Your data is a mix of numerical and categorical information, how can you prepare it to be used with machine learning?
Discover Feature Engineering by Jason Brownlee PhD from Machine Learning Mastery goes through different examples of feature engineering, when you should use them and how you should use them.
How should you use the Shell? Wait, what even is the shell?
How can you use Vim (code/test editor)?
How should you use version control (Git)?
What’s debugging and profiling?
If you’re learning machine learning or coding online or computer science, a lot of these things might sound like complete unknowns. And then you get to an article or read a tutorial which mentions one or uses one as if it's a well-known prerequisite, except you’ve got no idea what’s going on.
The missing part of your Computer Science curriculum by MIT offers a look at 10 different tools you’ll likely spend thousands of hours using throughout your programming adventures.
It makes sense to not only learn what they are but how to use them effectively.
I plan on going through this myself in the coming weeks.
If you’re a developer who wants to use NLP in your applications, how should you do it?
Hold on, what even is NLP?
Natural language processing (NLP) helps you get information out of text data.
If you’re interested in building applications which involve text, it’s worth knowing about.
This great and free series from Rasa (a platform for building AI-powered assistants) developer advocate Rachael has just started and plans to go through a series of NLP tools and techniques you can use to get more out of your text.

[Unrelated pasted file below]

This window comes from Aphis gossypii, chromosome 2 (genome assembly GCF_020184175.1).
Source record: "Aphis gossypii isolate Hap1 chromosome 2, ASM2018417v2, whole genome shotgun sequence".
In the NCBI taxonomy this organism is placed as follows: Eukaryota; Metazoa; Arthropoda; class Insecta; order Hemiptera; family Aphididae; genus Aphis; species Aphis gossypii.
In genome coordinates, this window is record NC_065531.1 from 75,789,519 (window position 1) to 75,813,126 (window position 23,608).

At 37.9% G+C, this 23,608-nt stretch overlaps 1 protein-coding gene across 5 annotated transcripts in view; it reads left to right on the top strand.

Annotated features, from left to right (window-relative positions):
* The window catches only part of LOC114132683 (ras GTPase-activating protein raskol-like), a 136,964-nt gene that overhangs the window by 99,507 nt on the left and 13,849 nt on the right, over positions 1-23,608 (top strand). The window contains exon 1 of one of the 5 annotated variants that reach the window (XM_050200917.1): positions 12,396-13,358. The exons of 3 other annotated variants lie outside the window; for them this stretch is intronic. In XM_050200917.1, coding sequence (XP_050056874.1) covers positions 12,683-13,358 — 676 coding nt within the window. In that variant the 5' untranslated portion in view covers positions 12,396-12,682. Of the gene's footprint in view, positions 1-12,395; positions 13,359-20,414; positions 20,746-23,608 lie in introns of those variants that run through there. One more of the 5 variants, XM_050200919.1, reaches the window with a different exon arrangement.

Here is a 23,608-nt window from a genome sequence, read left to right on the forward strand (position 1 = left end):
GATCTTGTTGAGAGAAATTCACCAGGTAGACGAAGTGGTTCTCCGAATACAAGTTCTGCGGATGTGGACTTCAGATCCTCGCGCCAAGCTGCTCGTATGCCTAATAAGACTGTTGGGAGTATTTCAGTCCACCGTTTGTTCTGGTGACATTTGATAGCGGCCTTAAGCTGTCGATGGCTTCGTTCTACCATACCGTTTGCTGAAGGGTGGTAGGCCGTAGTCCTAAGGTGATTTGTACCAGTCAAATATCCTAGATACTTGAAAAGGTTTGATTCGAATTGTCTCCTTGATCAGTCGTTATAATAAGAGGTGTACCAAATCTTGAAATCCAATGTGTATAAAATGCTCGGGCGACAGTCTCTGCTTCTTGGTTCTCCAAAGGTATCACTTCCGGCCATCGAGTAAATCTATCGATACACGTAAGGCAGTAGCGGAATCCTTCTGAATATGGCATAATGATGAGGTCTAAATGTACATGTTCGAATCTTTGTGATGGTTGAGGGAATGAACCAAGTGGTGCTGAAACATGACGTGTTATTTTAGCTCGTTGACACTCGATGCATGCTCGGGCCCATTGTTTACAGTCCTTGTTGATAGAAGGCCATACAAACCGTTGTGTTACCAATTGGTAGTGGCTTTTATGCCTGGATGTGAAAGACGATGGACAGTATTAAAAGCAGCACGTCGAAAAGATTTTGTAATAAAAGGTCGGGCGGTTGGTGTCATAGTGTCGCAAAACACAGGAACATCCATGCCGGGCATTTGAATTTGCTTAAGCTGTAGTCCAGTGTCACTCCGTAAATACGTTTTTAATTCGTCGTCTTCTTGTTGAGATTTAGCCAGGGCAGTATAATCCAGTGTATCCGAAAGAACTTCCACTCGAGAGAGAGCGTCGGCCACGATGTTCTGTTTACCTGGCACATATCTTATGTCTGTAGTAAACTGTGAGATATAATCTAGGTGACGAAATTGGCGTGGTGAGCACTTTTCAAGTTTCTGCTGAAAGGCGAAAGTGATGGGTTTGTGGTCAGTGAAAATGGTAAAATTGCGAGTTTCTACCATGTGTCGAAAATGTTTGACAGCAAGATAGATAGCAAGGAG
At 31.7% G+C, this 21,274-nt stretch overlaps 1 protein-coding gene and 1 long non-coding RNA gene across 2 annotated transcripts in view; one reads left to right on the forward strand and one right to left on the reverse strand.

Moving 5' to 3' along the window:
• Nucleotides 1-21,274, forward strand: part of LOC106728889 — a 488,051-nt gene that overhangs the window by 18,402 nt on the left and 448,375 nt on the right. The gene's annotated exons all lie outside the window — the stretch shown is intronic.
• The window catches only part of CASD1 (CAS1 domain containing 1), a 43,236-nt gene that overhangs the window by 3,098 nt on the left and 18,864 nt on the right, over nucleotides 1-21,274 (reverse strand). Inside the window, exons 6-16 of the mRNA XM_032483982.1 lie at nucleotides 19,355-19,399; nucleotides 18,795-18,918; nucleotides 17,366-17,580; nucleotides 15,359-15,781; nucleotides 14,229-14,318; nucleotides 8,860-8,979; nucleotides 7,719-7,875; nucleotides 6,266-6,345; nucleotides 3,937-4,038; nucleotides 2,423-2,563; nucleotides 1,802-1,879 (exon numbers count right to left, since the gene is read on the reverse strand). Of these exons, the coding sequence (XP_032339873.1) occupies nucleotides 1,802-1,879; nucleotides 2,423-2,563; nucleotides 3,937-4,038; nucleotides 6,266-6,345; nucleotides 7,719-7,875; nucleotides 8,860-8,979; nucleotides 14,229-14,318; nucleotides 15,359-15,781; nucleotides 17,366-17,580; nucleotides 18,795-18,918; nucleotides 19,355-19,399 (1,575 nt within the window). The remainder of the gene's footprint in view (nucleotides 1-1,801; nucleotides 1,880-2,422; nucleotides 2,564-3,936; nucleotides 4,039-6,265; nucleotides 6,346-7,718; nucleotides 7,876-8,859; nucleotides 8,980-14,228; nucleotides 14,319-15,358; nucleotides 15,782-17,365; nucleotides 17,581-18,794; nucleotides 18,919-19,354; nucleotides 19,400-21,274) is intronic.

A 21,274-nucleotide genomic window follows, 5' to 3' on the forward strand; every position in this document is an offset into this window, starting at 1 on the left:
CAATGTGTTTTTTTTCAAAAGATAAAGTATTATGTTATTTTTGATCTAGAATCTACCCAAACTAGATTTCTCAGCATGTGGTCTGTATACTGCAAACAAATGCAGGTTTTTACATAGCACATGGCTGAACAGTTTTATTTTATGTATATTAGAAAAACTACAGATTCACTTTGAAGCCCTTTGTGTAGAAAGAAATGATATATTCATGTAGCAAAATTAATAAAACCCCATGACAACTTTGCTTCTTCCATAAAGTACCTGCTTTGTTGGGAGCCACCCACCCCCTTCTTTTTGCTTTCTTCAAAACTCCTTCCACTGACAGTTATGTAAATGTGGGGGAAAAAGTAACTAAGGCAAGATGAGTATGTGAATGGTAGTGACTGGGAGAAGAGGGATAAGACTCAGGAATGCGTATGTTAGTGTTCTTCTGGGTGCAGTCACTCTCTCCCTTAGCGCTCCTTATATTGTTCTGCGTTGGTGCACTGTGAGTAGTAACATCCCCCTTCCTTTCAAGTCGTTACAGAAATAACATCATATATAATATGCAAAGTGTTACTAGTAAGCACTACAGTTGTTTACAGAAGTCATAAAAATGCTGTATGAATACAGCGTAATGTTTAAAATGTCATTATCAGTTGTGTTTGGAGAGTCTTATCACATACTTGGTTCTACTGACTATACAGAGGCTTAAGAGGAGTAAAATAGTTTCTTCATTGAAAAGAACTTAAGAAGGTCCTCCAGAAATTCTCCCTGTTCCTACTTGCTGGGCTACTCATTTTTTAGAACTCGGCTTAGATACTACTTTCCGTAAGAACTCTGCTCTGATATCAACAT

Check out the first video explaining what word embeddings are.
There are a bunch of new machine learning tools popping up, almost too many.
So which one should you use?
The short story is, Jupyter Notebooks remain king for experimentation.
Part 2 of Lj Miranda’s series on Jupyter Notebooks in 2020 discusses some simple ways your machine learning workflow could (and should) look like.
It’s very similar to the one I’ve been following in my latest project:
Tools shouldn’t get in your way, they should enable you to make things.
And that's it for March.
As always, let me know if there's anything you think should be included in a future post. Liked something here? Leave a comment below.
In the meantime, keep learning, keep creating.
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By the way, I'm a full time instructor with Zero To Mastery Academy teaching people Machine Learning in the most efficient way possible. You can see a couple of our courses below or see all Zero To Mastery courses by visiting the courses page.